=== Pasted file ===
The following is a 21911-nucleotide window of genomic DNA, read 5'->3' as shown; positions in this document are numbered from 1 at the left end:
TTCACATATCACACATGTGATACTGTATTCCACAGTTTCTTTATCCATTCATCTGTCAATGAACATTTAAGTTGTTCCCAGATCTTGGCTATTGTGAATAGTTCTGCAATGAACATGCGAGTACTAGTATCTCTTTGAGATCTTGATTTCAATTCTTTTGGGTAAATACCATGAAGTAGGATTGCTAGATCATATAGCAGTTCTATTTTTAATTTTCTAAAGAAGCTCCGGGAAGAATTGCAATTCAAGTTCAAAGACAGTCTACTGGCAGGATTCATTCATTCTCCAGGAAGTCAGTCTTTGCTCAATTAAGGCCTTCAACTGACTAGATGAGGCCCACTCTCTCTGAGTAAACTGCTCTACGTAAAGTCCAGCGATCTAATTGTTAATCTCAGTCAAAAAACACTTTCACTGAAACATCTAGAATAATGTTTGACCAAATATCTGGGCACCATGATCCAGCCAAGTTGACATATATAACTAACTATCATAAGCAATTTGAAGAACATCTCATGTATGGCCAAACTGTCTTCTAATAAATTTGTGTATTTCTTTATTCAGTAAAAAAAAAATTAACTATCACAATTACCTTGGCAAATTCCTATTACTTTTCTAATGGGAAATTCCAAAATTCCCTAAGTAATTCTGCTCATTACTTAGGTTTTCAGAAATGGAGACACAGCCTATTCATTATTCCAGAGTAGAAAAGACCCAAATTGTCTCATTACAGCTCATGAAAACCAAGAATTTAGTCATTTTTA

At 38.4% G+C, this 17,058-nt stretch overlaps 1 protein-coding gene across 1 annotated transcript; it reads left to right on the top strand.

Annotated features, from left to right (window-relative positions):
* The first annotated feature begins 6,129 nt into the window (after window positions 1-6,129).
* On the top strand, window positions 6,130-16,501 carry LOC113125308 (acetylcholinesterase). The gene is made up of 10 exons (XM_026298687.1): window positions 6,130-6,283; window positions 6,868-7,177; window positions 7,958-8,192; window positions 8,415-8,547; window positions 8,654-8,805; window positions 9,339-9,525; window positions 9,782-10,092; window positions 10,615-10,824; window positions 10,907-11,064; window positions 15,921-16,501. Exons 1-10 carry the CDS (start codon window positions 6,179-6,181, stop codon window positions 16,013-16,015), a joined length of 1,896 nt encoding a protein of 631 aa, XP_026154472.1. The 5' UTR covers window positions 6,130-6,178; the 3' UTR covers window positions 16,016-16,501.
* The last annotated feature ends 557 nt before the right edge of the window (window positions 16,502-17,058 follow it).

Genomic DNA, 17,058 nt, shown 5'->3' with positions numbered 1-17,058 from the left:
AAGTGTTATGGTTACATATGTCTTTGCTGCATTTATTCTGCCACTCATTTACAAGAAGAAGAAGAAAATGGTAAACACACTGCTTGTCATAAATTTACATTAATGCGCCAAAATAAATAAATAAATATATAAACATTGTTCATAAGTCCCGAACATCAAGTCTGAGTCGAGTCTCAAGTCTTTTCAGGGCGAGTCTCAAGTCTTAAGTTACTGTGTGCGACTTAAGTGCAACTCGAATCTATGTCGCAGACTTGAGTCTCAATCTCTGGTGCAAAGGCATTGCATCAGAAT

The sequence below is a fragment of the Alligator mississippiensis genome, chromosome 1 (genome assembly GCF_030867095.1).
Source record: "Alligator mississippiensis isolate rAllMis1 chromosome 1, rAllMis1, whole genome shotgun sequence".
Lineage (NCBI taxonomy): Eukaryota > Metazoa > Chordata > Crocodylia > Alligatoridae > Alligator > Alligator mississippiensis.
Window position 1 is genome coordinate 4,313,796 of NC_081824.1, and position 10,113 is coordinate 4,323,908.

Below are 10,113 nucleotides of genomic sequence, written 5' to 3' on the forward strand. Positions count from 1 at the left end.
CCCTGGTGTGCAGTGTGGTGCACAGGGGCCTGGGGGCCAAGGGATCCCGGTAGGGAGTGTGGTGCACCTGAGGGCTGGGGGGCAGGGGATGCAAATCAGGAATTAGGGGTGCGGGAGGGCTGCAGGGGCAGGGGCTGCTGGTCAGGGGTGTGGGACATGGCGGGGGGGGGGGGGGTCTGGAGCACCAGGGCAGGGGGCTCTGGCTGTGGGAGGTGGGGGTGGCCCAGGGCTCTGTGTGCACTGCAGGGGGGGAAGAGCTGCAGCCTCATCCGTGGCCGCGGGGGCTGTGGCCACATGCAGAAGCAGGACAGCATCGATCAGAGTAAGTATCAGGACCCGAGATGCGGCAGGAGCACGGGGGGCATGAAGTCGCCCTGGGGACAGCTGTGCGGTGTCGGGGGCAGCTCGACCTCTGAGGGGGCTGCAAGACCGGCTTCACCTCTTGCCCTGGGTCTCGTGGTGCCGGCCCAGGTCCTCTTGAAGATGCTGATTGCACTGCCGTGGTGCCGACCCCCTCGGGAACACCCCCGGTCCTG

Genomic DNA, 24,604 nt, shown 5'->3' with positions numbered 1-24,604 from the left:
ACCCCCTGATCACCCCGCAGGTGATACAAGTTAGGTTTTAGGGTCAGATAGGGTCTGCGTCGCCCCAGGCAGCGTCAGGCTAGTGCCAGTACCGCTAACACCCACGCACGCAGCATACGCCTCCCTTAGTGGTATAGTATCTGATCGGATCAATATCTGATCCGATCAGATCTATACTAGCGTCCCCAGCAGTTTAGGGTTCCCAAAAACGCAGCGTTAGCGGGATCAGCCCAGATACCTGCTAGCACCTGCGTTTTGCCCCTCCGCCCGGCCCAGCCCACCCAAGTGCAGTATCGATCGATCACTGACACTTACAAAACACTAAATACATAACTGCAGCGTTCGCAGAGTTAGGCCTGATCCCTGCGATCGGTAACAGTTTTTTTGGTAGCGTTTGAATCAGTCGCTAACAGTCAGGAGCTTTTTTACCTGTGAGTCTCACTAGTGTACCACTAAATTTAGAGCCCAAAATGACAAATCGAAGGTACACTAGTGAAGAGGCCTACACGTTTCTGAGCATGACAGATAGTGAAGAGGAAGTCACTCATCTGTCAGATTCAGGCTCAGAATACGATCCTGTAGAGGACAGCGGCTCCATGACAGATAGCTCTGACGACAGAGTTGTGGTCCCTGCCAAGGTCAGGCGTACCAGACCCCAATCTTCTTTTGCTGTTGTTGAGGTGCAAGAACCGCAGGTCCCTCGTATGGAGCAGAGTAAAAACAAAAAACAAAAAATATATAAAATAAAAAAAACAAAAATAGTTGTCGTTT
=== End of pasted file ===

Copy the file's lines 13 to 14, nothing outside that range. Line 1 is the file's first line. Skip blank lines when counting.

Window position 1 is genome coordinate 4,313,796 of NC_081824.1, and position 10,113 is coordinate 4,323,908.

Below are 10,113 nucleotides of genomic sequence, written 5' to 3' on the forward strand. Positions count from 1 at the left end.